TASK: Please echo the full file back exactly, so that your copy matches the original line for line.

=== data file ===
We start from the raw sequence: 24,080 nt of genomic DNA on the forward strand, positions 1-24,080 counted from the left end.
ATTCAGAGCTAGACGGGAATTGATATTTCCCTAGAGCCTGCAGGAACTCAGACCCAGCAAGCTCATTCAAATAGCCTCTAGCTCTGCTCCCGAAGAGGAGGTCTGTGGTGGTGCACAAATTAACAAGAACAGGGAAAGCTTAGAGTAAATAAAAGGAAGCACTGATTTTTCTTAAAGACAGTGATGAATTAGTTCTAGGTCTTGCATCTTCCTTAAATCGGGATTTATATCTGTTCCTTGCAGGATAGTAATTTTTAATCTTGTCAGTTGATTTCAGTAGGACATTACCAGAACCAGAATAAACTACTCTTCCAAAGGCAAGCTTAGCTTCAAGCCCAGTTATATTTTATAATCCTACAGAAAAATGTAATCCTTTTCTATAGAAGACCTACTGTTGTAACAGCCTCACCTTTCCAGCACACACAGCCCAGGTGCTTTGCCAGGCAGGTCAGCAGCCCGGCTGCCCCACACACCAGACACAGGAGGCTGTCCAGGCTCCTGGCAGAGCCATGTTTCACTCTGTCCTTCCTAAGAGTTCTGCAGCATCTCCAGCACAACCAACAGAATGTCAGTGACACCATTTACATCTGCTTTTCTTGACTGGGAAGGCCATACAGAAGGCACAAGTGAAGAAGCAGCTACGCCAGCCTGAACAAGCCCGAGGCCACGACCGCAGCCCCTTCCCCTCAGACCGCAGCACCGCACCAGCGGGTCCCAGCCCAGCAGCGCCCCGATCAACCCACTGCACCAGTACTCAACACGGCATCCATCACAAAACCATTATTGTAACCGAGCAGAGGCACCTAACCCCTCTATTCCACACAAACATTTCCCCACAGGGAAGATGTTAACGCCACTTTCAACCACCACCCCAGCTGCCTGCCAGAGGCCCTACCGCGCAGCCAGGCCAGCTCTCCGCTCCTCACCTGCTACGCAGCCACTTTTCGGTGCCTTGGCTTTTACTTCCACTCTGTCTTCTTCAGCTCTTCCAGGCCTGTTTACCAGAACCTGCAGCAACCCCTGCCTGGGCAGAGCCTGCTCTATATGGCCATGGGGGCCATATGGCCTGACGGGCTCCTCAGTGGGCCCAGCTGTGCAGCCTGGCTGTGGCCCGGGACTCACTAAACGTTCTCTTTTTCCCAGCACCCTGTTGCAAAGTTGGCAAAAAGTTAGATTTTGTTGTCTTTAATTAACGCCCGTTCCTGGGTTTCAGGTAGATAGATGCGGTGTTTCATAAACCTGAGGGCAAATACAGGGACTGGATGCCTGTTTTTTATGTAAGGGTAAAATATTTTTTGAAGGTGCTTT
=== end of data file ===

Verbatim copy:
We start from the raw sequence: 24,080 nt of genomic DNA on the forward strand, positions 1-24,080 counted from the left end.
ATTCAGAGCTAGACGGGAATTGATATTTCCCTAGAGCCTGCAGGAACTCAGACCCAGCAAGCTCATTCAAATAGCCTCTAGCTCTGCTCCCGAAGAGGAGGTCTGTGGTGGTGCACAAATTAACAAGAACAGGGAAAGCTTAGAGTAAATAAAAGGAAGCACTGATTTTTCTTAAAGACAGTGATGAATTAGTTCTAGGTCTTGCATCTTCCTTAAATCGGGATTTATATCTGTTCCTTGCAGGATAGTAATTTTTAATCTTGTCAGTTGATTTCAGTAGGACATTACCAGAACCAGAATAAACTACTCTTCCAAAGGCAAGCTTAGCTTCAAGCCCAGTTATATTTTATAATCCTACAGAAAAATGTAATCCTTTTCTATAGAAGACCTACTGTTGTAACAGCCTCACCTTTCCAGCACACACAGCCCAGGTGCTTTGCCAGGCAGGTCAGCAGCCCGGCTGCCCCACACACCAGACACAGGAGGCTGTCCAGGCTCCTGGCAGAGCCATGTTTCACTCTGTCCTTCCTAAGAGTTCTGCAGCATCTCCAGCACAACCAACAGAATGTCAGTGACACCATTTACATCTGCTTTTCTTGACTGGGAAGGCCATACAGAAGGCACAAGTGAAGAAGCAGCTACGCCAGCCTGAACAAGCCCGAGGCCACGACCGCAGCCCCTTCCCCTCAGACCGCAGCACCGCACCAGCGGGTCCCAGCCCAGCAGCGCCCCGATCAACCCACTGCACCAGTACTCAACACGGCATCCATCACAAAACCATTATTGTAACCGAGCAGAGGCACCTAACCCCTCTATTCCACACAAACATTTCCCCACAGGGAAGATGTTAACGCCACTTTCAACCACCACCCCAGCTGCCTGCCAGAGGCCCTACCGCGCAGCCAGGCCAGCTCTCCGCTCCTCACCTGCTACGCAGCCACTTTTCGGTGCCTTGGCTTTTACTTCCACTCTGTCTTCTTCAGCTCTTCCAGGCCTGTTTACCAGAACCTGCAGCAACCCCTGCCTGGGCAGAGCCTGCTCTATATGGCCATGGGGGCCATATGGCCTGACGGGCTCCTCAGTGGGCCCAGCTGTGCAGCCTGGCTGTGGCCCGGGACTCACTAAACGTTCTCTTTTTCCCAGCACCCTGTTGCAAAGTTGGCAAAAAGTTAGATTTTGTTGTCTTTAATTAACGCCCGTTCCTGGGTTTCAGGTAGATAGATGCGGTGTTTCATAAACCTGAGGGCAAATACAGGGACTGGATGCCTGTTTTTTATGTAAGGGTAAAATATTTTTTGAAGGTGCTTT